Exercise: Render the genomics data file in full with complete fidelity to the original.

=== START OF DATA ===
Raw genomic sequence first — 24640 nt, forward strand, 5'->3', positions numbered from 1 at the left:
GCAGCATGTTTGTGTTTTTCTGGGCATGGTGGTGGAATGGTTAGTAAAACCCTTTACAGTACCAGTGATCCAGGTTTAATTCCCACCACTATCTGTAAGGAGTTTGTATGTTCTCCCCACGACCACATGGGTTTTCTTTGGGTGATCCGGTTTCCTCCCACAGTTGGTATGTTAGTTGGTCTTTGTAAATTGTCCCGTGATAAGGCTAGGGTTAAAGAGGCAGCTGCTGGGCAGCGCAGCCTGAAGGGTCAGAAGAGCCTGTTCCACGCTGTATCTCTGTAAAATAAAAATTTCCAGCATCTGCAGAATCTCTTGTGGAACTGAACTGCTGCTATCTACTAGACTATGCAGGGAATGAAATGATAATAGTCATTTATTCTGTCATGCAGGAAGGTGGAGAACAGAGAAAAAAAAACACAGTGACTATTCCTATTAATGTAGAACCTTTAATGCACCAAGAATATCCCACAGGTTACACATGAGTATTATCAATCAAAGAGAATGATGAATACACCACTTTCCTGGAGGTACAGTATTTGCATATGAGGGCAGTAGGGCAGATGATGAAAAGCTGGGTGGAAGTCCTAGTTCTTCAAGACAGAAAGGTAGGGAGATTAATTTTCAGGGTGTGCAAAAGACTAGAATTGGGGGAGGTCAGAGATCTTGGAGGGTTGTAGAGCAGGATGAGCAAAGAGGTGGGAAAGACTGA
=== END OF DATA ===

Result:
Raw genomic sequence first — 24640 nt, forward strand, 5'->3', positions numbered from 1 at the left:
GCAGCATGTTTGTGTTTTTCTGGGCATGGTGGTGGAATGGTTAGTAAAACCCTTTACAGTACCAGTGATCCAGGTTTAATTCCCACCACTATCTGTAAGGAGTTTGTATGTTCTCCCCACGACCACATGGGTTTTCTTTGGGTGATCCGGTTTCCTCCCACAGTTGGTATGTTAGTTGGTCTTTGTAAATTGTCCCGTGATAAGGCTAGGGTTAAAGAGGCAGCTGCTGGGCAGCGCAGCCTGAAGGGTCAGAAGAGCCTGTTCCACGCTGTATCTCTGTAAAATAAAAATTTCCAGCATCTGCAGAATCTCTTGTGGAACTGAACTGCTGCTATCTACTAGACTATGCAGGGAATGAAATGATAATAGTCATTTATTCTGTCATGCAGGAAGGTGGAGAACAGAGAAAAAAAAACACAGTGACTATTCCTATTAATGTAGAACCTTTAATGCACCAAGAATATCCCACAGGTTACACATGAGTATTATCAATCAAAGAGAATGATGAATACACCACTTTCCTGGAGGTACAGTATTTGCATATGAGGGCAGTAGGGCAGATGATGAAAAGCTGGGTGGAAGTCCTAGTTCTTCAAGACAGAAAGGTAGGGAGATTAATTTTCAGGGTGTGCAAAAGACTAGAATTGGGGGAGGTCAGAGATCTTGGAGGGTTGTAGAGCAGGATGAGCAAAGAGGTGGGAAAGACTGA